26. added 2016-12-08
    Father Kenny on False Pleasures.J. Gosling - 1961 - Phronesis 6 (1):41-45.
  27. added 2016-09-22
    Poetry and Hedonic Error in Plato’s Republic.J. Clerk Shaw - 2016 - Phronesis 61 (4):373-396.
    This paper reads Republic 583b-608b as a single, continuous line of argument. First, Socrates distinguishes real from apparent pleasure and argues that justice is more pleasant than injustice. Next, he describes how pleasures nourish the soul. This line of argument continues into the second discussion of poetry: tragic pleasures are mixed pleasures in the soul that seem greater than they are; indulging them nourishes appetite and corrupts the soul. The paper argues that Plato has a novel account of the ‘paradox (...)
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  28. added 2016-07-08
    Pleasure, Pain, and the Unity of Soul in Plato's Protagoras.Vanessa de Harven & Wolfgang-Rainer Mann - 2018 - In William V. Harris (ed.), Pleasure and Pain in Classical Times. pp. 111-138.
  29. added 2016-03-10
    La riscoperta della via regia. Freud lettore di Platone.Marco Solinas - 2012 - Psicoterapia E Scienze Umane (4):539-568.
    Starting with the reference to “Plato’s dictum” that Freud added in the second last page of the first edition of The Interpretation of Dreams, the author explains the convergences between the conception of dreams expounded by Plato in the Republic and Freud’s fundamental insights. The analysis of bibliographic sources used by Freud, and of his interests, allow than to suppose not only that Freud omitted to acknowledge the Plato’s theoretical genealogy of “the Via Regia to the unconscious”, but also the (...)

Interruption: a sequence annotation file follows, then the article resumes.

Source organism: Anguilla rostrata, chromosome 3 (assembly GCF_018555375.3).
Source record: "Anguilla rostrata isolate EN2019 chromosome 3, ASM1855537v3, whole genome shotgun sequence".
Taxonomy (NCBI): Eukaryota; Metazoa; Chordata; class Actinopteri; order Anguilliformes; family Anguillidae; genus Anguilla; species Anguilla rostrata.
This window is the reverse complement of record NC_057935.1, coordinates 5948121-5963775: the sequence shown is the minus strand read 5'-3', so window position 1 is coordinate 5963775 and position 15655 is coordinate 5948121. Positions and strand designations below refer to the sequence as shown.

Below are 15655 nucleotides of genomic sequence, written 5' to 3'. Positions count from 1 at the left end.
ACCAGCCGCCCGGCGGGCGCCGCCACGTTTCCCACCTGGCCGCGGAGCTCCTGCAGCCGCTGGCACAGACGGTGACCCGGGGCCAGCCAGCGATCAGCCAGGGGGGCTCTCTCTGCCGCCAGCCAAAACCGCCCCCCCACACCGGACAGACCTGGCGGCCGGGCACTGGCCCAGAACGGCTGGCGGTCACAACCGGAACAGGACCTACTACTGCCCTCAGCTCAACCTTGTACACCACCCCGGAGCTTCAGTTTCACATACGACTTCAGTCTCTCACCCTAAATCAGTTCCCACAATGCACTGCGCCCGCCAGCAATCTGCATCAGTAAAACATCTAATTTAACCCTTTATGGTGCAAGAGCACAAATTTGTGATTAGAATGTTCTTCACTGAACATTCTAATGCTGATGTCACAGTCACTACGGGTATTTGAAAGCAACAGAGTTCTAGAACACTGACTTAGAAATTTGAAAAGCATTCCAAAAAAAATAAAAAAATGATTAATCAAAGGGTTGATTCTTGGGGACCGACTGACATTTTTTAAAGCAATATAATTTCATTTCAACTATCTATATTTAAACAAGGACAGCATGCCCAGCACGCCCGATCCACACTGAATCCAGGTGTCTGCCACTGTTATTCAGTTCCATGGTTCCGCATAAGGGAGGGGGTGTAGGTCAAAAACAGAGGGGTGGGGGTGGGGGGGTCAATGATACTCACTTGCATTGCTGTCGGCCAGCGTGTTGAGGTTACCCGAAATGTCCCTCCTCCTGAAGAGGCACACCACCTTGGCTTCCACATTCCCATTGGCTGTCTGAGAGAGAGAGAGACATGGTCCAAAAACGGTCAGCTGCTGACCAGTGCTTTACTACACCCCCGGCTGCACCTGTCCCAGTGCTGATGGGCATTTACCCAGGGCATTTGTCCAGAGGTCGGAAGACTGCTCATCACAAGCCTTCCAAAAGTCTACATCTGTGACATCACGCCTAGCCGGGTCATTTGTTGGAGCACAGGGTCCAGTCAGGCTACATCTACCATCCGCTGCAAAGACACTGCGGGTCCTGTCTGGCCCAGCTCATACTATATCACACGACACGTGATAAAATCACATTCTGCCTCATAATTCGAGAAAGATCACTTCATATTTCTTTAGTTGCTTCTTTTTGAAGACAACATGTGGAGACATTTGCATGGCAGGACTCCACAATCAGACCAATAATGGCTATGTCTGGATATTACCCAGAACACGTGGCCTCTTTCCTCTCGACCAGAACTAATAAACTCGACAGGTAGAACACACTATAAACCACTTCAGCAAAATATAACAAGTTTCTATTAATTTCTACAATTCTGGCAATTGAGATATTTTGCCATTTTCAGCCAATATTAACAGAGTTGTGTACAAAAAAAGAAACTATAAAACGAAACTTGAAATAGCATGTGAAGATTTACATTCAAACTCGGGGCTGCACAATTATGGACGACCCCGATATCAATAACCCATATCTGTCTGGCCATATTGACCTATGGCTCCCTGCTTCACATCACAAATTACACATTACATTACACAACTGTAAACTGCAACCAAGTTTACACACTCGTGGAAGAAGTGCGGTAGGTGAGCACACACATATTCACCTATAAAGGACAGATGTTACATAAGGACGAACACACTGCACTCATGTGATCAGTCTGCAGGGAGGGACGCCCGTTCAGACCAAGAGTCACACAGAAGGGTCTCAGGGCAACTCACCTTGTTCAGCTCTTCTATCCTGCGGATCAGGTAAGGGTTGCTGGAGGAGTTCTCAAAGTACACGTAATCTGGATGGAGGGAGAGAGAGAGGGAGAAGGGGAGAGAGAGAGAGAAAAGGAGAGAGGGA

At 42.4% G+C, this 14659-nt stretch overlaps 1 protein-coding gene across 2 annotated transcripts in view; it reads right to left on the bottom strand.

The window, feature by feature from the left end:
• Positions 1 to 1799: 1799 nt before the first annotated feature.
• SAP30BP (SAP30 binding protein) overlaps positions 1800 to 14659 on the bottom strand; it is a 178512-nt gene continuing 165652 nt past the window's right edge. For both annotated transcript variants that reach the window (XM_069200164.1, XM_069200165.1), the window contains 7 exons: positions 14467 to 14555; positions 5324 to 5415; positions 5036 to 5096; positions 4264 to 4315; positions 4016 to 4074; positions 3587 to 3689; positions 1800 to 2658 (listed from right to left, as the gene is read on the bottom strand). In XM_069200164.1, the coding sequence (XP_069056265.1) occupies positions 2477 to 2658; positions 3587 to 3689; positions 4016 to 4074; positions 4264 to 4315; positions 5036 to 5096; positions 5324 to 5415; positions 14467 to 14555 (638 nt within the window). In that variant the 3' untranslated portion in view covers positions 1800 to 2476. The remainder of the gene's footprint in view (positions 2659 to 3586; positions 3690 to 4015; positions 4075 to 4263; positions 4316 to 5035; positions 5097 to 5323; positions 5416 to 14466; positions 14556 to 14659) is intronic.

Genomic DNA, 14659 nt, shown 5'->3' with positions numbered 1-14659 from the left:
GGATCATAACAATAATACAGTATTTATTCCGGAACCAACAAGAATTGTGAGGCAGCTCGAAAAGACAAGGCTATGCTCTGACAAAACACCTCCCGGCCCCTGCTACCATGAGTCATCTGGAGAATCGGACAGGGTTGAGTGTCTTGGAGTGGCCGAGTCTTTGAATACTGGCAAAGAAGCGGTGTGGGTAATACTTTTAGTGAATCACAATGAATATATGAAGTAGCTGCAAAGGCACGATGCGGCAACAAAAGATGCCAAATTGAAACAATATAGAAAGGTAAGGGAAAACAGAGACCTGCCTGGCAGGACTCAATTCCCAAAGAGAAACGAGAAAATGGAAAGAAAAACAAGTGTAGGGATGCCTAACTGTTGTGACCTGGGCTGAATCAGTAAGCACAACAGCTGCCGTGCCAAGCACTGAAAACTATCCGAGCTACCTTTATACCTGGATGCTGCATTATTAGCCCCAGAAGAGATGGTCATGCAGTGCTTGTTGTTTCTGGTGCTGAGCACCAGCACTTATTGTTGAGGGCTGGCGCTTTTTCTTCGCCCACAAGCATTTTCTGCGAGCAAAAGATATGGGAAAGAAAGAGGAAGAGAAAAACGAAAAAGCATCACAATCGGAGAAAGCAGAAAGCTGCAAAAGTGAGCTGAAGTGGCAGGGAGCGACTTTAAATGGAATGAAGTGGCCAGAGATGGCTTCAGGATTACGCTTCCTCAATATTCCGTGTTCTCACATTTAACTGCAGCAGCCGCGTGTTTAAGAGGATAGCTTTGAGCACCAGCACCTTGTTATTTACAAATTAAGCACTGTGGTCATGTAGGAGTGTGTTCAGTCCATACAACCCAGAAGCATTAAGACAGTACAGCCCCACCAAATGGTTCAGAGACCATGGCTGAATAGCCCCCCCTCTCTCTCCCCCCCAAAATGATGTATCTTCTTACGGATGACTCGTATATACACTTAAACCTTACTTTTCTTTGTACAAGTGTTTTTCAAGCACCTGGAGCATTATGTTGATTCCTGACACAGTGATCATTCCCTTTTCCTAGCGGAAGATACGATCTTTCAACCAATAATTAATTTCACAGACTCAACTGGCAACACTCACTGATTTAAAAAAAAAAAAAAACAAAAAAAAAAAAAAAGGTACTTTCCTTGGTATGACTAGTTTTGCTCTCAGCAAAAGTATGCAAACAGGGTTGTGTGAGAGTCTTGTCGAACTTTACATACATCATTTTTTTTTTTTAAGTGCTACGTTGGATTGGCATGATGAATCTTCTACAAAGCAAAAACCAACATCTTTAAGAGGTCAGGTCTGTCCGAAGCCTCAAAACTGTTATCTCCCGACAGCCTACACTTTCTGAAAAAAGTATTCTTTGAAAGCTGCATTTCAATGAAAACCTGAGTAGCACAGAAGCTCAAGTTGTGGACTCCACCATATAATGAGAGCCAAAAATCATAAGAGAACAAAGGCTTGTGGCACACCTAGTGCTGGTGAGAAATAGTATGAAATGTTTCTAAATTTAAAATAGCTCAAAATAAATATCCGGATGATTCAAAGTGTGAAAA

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  30. added 2015-05-19
    Vertu Et Plaisir : Sur Lois, V, 732 D 8 -734 E 2.Klaus Schöpsdau - 2000 - Revue Philosophique de la France Et de l'Etranger 190 (1):103-115.
    Partant de l ' hypothèse que la part de plaisir et de douleur est décisive afin de choisir un mode de vie, l ' Athénien des Lois prouve qu ' il faut choisir la vie vertueuse, au motif qu ' elle comporte un excédent de plaisir. Un tel argument, qui au premier coup d ' oeil paraît hédoniste, tient compte de la nature mortelle de l ' homme. Si la plupart des hommes vivent sans tempérance, c ' est du fait (...)
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  31. added 2015-05-01
    Review: Daniel Russell: Plato on Pleasure and the Good Life. [REVIEW]N. Reshotko - 2008 - Mind 117 (465):218-223.
  32. added 2015-05-01
    False Pleasures and Plato's Philebus.David A. Reidy - 1998 - Journal of Value Inquiry 32 (3):343-356.